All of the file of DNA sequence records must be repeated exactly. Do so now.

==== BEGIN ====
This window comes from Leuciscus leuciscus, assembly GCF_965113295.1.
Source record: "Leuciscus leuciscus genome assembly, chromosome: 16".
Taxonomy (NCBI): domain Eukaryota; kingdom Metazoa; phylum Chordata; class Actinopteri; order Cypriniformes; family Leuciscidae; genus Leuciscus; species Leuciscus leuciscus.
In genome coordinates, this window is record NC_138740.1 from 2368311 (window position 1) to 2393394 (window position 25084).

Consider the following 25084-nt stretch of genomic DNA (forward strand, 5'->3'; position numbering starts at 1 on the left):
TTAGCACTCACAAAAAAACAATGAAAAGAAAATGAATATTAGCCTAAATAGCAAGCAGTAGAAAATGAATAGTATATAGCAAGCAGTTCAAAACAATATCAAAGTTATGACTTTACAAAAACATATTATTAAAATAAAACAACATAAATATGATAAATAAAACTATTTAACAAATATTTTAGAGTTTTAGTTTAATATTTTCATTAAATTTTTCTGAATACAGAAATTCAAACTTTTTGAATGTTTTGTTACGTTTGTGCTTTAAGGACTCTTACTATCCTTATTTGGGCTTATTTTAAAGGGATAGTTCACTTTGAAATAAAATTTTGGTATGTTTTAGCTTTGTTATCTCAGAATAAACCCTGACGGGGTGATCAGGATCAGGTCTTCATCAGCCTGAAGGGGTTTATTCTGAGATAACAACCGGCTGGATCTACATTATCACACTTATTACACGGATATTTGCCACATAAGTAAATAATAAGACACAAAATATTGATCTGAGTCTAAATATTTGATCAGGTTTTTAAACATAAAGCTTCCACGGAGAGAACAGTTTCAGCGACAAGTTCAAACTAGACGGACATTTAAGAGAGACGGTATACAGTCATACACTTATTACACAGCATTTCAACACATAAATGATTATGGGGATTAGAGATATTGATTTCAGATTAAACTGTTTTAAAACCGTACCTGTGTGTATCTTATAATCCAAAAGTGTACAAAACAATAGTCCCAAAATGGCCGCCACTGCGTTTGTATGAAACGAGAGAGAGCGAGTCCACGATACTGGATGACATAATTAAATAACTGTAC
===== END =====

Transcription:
This window comes from Leuciscus leuciscus, assembly GCF_965113295.1.
Source record: "Leuciscus leuciscus genome assembly, chromosome: 16".
Taxonomy (NCBI): domain Eukaryota; kingdom Metazoa; phylum Chordata; class Actinopteri; order Cypriniformes; family Leuciscidae; genus Leuciscus; species Leuciscus leuciscus.
In genome coordinates, this window is record NC_138740.1 from 2368311 (window position 1) to 2393394 (window position 25084).

Consider the following 25084-nt stretch of genomic DNA (forward strand, 5'->3'; position numbering starts at 1 on the left):
TTAGCACTCACAAAAAAACAATGAAAAGAAAATGAATATTAGCCTAAATAGCAAGCAGTAGAAAATGAATAGTATATAGCAAGCAGTTCAAAACAATATCAAAGTTATGACTTTACAAAAACATATTATTAAAATAAAACAACATAAATATGATAAATAAAACTATTTAACAAATATTTTAGAGTTTTAGTTTAATATTTTCATTAAATTTTTCTGAATACAGAAATTCAAACTTTTTGAATGTTTTGTTACGTTTGTGCTTTAAGGACTCTTACTATCCTTATTTGGGCTTATTTTAAAGGGATAGTTCACTTTGAAATAAAATTTTGGTATGTTTTAGCTTTGTTATCTCAGAATAAACCCTGACGGGGTGATCAGGATCAGGTCTTCATCAGCCTGAAGGGGTTTATTCTGAGATAACAACCGGCTGGATCTACATTATCACACTTATTACACGGATATTTGCCACATAAGTAAATAATAAGACACAAAATATTGATCTGAGTCTAAATATTTGATCAGGTTTTTAAACATAAAGCTTCCACGGAGAGAACAGTTTCAGCGACAAGTTCAAACTAGACGGACATTTAAGAGAGACGGTATACAGTCATACACTTATTACACAGCATTTCAACACATAAATGATTATGGGGATTAGAGATATTGATTTCAGATTAAACTGTTTTAAAACCGTACCTGTGTGTATCTTATAATCCAAAAGTGTACAAAACAATAGTCCCAAAATGGCCGCCACTGCGTTTGTATGAAACGAGAGAGAGCGAGTCCACGATACTGGATGACATAATTAAATAACTGTAC